1. In Brij Lal v. Prem Chandand another3, this Court ruled thus:-

“It would not be out of place for us to refer here to the addition of Sections 113-A and 113-B to the Indian Evidence Act and Sections 498-A and 304-B to the Indian Penal Code by subsequent amendments. Section 113-A Evidence Act and 498-A Indian Penal Code have been introduced in the respective enactments by the Criminal Law (Second amendment) Act, 1983 (Act 46 of 1983) and Section 113-B of the Evidence Act and 304-B Indian Penal Code have been introduced by Act No. 43 of 1986.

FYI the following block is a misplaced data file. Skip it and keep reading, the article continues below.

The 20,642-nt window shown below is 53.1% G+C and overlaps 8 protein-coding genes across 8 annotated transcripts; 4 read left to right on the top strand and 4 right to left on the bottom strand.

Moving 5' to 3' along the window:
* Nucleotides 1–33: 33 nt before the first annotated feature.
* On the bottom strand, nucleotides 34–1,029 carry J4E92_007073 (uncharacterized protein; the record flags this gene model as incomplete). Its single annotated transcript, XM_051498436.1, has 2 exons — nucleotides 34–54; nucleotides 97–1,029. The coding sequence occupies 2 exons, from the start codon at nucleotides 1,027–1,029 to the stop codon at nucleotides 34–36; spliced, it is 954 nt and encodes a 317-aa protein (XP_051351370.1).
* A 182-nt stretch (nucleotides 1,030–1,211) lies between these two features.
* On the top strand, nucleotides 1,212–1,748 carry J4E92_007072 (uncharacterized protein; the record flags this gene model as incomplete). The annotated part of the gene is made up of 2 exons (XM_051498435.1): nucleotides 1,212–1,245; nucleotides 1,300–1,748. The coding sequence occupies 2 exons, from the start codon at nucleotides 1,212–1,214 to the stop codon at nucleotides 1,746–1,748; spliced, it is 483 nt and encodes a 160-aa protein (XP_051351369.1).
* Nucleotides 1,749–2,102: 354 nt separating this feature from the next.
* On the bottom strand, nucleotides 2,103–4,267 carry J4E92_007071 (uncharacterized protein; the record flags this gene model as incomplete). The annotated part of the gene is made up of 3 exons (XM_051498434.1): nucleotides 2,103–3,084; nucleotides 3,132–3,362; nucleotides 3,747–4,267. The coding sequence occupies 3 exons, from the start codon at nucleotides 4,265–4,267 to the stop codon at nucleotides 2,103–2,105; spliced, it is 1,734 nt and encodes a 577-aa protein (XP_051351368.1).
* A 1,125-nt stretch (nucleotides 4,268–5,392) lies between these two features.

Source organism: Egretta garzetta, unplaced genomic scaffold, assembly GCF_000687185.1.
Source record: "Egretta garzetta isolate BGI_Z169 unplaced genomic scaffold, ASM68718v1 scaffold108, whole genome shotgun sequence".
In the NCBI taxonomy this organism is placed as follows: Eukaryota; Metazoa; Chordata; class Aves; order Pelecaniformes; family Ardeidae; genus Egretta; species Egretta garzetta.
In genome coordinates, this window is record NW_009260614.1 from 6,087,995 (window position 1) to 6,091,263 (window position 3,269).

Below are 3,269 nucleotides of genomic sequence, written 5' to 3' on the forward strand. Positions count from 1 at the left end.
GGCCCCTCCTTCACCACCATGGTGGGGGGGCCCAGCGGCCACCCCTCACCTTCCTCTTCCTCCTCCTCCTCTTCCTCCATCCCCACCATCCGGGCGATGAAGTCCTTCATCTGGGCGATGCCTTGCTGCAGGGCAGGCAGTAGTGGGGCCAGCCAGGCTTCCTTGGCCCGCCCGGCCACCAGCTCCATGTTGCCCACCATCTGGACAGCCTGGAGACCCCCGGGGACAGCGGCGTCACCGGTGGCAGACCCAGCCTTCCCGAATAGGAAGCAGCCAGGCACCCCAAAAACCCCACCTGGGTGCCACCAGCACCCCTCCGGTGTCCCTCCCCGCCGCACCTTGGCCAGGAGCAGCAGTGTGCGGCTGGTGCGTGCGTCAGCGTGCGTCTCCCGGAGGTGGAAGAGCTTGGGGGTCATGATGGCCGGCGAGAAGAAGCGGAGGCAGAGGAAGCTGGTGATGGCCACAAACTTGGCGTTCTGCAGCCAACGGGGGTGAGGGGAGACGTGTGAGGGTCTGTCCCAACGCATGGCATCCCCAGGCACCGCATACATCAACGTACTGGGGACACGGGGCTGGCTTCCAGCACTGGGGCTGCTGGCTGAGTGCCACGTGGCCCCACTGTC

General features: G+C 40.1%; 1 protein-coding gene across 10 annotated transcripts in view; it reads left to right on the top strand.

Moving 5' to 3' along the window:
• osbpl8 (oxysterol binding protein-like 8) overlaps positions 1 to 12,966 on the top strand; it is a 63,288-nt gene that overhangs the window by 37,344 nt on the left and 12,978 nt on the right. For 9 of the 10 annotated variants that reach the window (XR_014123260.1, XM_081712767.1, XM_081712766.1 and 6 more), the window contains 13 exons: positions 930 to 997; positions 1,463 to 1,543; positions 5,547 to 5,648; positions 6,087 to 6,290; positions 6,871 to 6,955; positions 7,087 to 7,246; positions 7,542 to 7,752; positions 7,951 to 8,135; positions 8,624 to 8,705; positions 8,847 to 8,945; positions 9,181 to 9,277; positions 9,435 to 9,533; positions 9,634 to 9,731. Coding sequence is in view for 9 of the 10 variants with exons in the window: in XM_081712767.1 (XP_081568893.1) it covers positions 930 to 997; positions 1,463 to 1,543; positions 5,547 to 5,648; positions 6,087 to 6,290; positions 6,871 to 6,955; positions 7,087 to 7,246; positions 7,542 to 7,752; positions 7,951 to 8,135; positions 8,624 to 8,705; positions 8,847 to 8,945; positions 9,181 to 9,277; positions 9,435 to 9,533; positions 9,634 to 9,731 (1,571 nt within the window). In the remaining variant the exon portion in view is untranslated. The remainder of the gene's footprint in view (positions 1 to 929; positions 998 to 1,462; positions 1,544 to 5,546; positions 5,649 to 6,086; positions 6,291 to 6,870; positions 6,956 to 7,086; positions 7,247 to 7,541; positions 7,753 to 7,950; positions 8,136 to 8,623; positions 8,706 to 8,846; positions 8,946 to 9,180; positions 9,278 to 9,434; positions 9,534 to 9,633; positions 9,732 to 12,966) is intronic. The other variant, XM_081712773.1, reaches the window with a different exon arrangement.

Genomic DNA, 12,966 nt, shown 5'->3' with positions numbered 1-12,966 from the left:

The degradation of society due to the pernicious system of dowry and the unconscionable demands made by greedy and unscrupulous husbands and their parents and relatives resulting in an alarming number of suicidal and dowry deaths by women has shocked the Legislative conscience to such an extent that the Legislature has deemed it necessary to provide additional provisions of law, procedural as well as substantive, to combat the evil and has consequently introduced Sections 113-A and 113-B in the Indian Evidence Act and Sections 498-A and 304-B in the Indian Penal Code. By reason of Section 113-A, the Courts can presume that the commission of suicide by a woman has been abetted by her husband or relation if two factors are present viz. (1) that the woman (1989) 2 SCR 612 had committed suicide within a period of seven years from her marriage, and (2) that the husband or relation had subjected her to cruelty. We are referring to these provisions only to show that the Legislature has realised the need to provide for additional provisions in the Indian Penal Code and the Indian Evidence Act to check the growing menace of dowry deaths…”